A Single Thread of Magic
Cade MacRoich is Ehríad, a faelah bounty hunter. When he is compelled to deal with a collection of particularly nasty monsters in the mortal world, he stumbles upon a stream of Faelorehn magic that leads him to something astonishing.
The Morrigan’s Game
The children of the Weald are protected by the forest’s ancient magic, but when the Morrigan’s faelah manage to break through that barrier, Cade’s sister calls upon him for help.
Cade has tried in vain to forget about the alluring Meghan Elam. Unfortunately, the Morrigan’s interest in the young Faelorehn girl puts her in danger and makes Cade realize he is willing to risk everything to keep her safe.
Why did I choose to write a short story (which is truthfully a collection of three very short stories) that had already been covered in Faelorehn? Well, I have three good reasons for doing so:
Faelorehn is told strictly from Meghan’s point of view, so my readers never get a good sense of what is going on in Cade’s mind, and let’s face it, he is rather intriguing. I wrote Ehriad, in part, to delve into the mind of our Faelorehn hero. At the start of the series, the only image we get of Cade is through Meghan’s eyes, and she’s a bit star-struck by the whole concept of Cade and what he has to tell her about her heritage. There are so many unanswered questions and a whole lot of reluctance to trust Cade, so I felt, to be fair to him, I should tell at least part of his story. Therefore, I picked three scenes from Faelorehn (well, technically one scene takes place primarily in the Otherworld) to help alleviate some of that mystery and to let (if not Meghan) the reader know that although Cade is aloof at times, he is so much more than a pretty face delivering shocking news.
The second reason I went about writing Ehriad was because I wanted to give a more richly detailed, in-depth view of the world I had created for Faelorehn. In the first novel of the Otherworld Series, Meghan only barely enters the Otherworld, so the reader doesn’t get a good sense of what it’s all about. Instead, they must rely on what Cade tells her (or, in most cases, neglects to tell her), and what she must find out on her own through research and unfortunate encounters with faelah. With Ehriad, and especially with the story The Morrigan’s Game, the reader is transported to the Otherworld with Cade. I also include Enorah, Cade’s sister, as one of the main participants in a quest to destroy some of the Morrigan’s monsters. Enorah and Cade have a very close relationship and that doesn’t really get touched upon until Dolmarehn. Both Enorah and Cade have suffered similar pasts and they bond over their mutual love for one another and the sacrifices they are willing to make for each other. I don’t go into depth with this past in Ehriad, but I wanted to set the stage for future Otherworld books.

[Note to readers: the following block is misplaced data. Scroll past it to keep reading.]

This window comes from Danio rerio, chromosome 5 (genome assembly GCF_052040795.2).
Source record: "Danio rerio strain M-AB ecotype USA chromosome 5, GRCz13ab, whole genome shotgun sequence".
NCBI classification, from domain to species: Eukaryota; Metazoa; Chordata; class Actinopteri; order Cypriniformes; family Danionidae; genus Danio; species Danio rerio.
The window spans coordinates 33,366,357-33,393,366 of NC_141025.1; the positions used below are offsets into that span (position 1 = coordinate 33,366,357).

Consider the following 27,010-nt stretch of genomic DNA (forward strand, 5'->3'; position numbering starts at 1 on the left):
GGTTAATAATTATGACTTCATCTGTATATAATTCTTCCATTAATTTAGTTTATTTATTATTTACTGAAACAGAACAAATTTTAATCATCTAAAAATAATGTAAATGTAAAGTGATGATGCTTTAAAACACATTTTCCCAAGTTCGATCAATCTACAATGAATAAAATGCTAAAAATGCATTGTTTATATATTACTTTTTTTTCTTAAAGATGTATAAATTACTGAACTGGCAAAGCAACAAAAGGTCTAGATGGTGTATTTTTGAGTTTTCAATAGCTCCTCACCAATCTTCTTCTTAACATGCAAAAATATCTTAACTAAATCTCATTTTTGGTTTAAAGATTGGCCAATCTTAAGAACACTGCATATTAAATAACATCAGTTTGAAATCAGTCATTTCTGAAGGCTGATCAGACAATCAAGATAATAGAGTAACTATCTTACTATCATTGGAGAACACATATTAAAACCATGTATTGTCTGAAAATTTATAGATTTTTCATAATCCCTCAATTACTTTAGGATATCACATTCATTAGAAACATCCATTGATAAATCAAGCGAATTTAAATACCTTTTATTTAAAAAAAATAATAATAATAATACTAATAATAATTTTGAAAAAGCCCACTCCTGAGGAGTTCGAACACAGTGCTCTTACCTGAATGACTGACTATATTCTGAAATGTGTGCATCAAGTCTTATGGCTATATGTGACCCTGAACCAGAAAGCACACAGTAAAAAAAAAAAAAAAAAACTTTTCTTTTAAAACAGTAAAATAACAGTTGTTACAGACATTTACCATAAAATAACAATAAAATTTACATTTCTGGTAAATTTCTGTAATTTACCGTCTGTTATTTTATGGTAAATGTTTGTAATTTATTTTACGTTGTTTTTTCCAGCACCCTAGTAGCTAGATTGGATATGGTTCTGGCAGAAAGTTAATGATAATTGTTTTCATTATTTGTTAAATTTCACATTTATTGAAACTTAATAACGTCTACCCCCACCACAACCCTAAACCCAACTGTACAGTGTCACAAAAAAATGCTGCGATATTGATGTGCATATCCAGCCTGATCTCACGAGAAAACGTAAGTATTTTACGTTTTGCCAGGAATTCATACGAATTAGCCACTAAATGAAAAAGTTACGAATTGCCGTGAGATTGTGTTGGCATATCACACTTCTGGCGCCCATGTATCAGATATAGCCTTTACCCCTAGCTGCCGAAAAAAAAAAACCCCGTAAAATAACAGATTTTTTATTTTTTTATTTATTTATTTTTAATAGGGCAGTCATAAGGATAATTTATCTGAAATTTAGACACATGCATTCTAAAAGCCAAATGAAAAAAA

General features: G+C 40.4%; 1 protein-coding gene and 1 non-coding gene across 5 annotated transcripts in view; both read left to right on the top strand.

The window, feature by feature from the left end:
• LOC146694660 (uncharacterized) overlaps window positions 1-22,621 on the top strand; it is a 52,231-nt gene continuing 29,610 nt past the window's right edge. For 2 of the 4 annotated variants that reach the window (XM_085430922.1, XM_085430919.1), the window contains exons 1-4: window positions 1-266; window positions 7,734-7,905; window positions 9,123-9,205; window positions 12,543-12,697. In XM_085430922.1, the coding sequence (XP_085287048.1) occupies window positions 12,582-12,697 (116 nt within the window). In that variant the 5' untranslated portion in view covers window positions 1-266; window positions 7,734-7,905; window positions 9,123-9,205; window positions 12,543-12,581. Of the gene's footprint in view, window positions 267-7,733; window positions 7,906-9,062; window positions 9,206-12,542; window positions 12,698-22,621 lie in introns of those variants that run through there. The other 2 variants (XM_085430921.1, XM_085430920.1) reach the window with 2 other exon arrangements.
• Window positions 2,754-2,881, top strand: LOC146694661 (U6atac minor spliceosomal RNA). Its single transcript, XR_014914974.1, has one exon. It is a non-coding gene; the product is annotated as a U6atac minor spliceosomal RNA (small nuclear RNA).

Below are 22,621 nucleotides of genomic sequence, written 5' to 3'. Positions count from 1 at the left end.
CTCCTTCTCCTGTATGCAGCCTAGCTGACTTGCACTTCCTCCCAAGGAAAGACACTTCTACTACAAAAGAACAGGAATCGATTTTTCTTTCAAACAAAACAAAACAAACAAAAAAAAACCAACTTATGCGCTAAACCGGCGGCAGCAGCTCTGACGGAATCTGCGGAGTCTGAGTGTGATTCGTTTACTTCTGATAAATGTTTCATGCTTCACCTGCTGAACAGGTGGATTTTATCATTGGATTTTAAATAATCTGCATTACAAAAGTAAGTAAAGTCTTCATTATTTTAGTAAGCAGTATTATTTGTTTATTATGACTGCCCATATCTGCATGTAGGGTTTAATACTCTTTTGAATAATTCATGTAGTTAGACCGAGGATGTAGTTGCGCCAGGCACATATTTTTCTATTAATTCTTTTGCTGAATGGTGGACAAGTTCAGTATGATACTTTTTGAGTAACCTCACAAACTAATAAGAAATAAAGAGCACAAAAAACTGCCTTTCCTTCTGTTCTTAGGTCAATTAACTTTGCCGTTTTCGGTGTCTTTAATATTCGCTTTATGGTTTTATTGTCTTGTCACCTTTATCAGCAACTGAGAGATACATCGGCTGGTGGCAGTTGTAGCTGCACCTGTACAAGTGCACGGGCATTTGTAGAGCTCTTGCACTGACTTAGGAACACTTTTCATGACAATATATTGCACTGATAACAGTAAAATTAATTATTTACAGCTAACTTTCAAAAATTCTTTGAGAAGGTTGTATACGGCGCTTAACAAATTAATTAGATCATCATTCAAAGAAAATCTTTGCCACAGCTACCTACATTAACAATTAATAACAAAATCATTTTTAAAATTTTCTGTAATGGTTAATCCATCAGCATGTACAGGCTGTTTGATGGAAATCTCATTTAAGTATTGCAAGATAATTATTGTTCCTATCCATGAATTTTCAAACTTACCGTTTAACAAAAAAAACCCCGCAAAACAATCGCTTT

Lastly, a large part of my motive for writing Ehriad was for my readers. Yes. I wrote Ehriad, in part, for my readers. Like many authors, I do look at reviews and feedback for my books. One common complaint about Faelorehn was that there wasn’t enough about Cade, and I couldn’t agree more. However, it wasn’t in my power to elaborate since Meghan is the one doing all the thinking and talking in the first book. Therefore, I set about picking out scenes I thought my readers might enjoy seeing through Cade’s eyes. After publishing Ehriad, I decided to go ahead and do the same for Dolmarehn. In this case, I actually posted the question to my readers: What scenes from Dolmarehn would you like to hear from Cade’s perspective? I had some great feedback and got to work on Ghalien. In the end, Ghalien became a short novel with only two of the scenes my readers recommended. I’m hoping, one day, to get to the others and then to scenes from Luathara as well.
Sometime in the future, I hope to write more from Cade’s perspective (dare I say a novel, or two, or three . . . ?). With so many characters running around in my head, trying desperately to get my attention, it can sometimes be difficult to decide where to start. Luckily, I have my Muse to help me get things in order. Yes, the Otherworld and its many characters have definitely gotten under my skin and I can’t see myself shaking them any time soon. So to answer the question I’ve been asked many a time over: Yes, the trilogy may be complete, but I am by no means finished with the Otherworld.